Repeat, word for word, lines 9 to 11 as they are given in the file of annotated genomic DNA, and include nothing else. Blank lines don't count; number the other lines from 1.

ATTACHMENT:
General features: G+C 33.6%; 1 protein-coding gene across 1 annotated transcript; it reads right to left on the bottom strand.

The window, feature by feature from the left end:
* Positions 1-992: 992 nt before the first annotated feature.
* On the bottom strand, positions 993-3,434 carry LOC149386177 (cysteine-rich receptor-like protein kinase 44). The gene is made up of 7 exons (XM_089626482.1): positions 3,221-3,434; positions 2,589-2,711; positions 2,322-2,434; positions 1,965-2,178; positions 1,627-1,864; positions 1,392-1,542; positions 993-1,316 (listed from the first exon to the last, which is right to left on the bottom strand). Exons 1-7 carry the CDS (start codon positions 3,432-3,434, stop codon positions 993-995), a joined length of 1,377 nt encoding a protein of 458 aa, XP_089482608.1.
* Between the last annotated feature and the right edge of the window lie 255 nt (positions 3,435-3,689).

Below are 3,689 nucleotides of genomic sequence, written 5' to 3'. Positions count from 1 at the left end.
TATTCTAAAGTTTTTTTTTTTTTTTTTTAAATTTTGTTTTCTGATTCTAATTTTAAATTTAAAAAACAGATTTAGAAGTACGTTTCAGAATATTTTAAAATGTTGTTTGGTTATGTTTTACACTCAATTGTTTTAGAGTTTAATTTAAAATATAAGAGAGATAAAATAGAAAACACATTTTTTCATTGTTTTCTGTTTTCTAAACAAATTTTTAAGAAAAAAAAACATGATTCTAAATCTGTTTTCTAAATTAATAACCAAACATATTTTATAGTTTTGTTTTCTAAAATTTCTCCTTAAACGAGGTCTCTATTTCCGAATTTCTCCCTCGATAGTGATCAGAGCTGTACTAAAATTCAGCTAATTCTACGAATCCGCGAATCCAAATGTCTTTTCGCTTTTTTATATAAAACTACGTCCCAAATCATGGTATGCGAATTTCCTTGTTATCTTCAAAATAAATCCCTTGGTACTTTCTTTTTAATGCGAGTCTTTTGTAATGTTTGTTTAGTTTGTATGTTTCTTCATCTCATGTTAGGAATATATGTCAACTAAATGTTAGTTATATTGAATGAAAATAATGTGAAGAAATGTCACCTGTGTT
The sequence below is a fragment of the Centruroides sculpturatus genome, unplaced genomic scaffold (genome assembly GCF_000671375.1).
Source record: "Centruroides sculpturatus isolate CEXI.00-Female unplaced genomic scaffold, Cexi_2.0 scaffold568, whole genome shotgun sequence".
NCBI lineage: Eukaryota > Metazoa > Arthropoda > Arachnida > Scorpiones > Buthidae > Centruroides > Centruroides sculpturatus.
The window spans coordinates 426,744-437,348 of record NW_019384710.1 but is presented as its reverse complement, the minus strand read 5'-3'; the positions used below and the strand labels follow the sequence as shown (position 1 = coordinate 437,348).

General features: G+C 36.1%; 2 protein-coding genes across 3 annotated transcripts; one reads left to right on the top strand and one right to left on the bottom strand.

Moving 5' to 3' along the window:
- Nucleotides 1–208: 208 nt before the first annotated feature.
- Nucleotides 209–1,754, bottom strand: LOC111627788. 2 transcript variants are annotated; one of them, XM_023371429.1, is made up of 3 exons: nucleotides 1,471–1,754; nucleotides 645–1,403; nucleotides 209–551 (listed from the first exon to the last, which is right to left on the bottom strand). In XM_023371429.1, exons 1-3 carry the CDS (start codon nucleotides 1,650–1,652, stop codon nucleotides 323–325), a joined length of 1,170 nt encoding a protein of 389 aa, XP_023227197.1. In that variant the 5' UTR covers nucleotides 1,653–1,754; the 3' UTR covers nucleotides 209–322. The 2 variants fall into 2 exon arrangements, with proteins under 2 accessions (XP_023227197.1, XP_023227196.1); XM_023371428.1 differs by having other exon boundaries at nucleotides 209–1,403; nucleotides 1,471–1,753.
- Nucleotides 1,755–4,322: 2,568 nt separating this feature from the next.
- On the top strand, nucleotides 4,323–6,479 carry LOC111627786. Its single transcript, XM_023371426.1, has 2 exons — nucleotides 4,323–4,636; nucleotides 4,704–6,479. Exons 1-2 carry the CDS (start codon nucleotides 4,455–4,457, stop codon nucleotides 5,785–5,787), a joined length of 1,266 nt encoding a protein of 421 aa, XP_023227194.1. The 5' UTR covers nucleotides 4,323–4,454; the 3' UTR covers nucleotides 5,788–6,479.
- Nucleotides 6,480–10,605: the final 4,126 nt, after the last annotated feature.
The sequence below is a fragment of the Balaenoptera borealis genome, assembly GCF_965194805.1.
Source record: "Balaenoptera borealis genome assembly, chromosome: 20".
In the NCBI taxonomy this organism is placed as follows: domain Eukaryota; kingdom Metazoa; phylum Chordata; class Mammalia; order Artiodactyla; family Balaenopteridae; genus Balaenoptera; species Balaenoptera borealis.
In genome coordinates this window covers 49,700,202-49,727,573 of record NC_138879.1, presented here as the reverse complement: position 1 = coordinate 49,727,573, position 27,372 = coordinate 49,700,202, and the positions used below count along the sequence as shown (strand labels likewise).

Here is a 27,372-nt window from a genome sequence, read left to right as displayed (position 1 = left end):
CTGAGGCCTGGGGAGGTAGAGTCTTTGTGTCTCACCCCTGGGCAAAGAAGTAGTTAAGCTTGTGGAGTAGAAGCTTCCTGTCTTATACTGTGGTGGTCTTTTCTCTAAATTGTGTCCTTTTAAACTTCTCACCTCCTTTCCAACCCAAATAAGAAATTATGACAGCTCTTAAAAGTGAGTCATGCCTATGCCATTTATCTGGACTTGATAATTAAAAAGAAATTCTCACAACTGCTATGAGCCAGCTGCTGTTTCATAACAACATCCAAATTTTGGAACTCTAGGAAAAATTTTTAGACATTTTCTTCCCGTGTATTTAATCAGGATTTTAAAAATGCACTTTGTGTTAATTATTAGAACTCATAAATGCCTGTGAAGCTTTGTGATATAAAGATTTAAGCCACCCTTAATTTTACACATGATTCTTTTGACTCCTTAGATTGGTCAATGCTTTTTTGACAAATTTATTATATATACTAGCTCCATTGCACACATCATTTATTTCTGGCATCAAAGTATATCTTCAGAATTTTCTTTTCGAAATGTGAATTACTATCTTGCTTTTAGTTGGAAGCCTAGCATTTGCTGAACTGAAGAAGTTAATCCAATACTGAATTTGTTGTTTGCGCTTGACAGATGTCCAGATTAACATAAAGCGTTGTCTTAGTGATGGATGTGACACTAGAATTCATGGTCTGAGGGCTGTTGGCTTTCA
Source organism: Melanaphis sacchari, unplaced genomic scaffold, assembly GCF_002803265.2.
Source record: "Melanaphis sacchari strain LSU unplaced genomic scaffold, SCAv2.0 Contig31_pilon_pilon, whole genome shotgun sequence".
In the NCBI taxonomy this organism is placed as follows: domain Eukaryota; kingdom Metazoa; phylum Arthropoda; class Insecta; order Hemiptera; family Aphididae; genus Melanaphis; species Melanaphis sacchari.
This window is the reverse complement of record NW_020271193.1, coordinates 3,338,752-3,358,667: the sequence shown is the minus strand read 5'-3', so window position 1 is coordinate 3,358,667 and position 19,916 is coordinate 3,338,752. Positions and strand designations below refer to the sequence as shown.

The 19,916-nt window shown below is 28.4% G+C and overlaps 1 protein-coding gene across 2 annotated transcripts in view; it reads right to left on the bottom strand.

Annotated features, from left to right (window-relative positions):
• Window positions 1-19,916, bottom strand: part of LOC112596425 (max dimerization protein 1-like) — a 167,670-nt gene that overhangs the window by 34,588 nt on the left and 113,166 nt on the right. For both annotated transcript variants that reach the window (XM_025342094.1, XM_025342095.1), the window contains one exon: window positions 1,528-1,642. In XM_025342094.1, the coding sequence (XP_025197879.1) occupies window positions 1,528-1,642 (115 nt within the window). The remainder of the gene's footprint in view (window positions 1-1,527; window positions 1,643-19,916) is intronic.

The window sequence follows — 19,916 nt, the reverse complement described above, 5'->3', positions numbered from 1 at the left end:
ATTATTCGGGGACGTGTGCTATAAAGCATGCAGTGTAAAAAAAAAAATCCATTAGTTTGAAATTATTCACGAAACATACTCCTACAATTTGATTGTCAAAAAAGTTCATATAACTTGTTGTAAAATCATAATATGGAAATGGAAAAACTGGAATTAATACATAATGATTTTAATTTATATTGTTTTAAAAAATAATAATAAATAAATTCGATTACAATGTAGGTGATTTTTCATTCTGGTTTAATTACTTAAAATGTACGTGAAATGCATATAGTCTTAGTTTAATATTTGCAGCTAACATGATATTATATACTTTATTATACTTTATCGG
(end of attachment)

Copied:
Source record: "Centruroides sculpturatus isolate CEXI.00-Female unplaced genomic scaffold, Cexi_2.0 scaffold568, whole genome shotgun sequence".
NCBI lineage: Eukaryota > Metazoa > Arthropoda > Arachnida > Scorpiones > Buthidae > Centruroides > Centruroides sculpturatus.
The window spans coordinates 426,744-437,348 of record NW_019384710.1 but is presented as its reverse complement, the minus strand read 5'-3'; the positions used below and the strand labels follow the sequence as shown (position 1 = coordinate 437,348).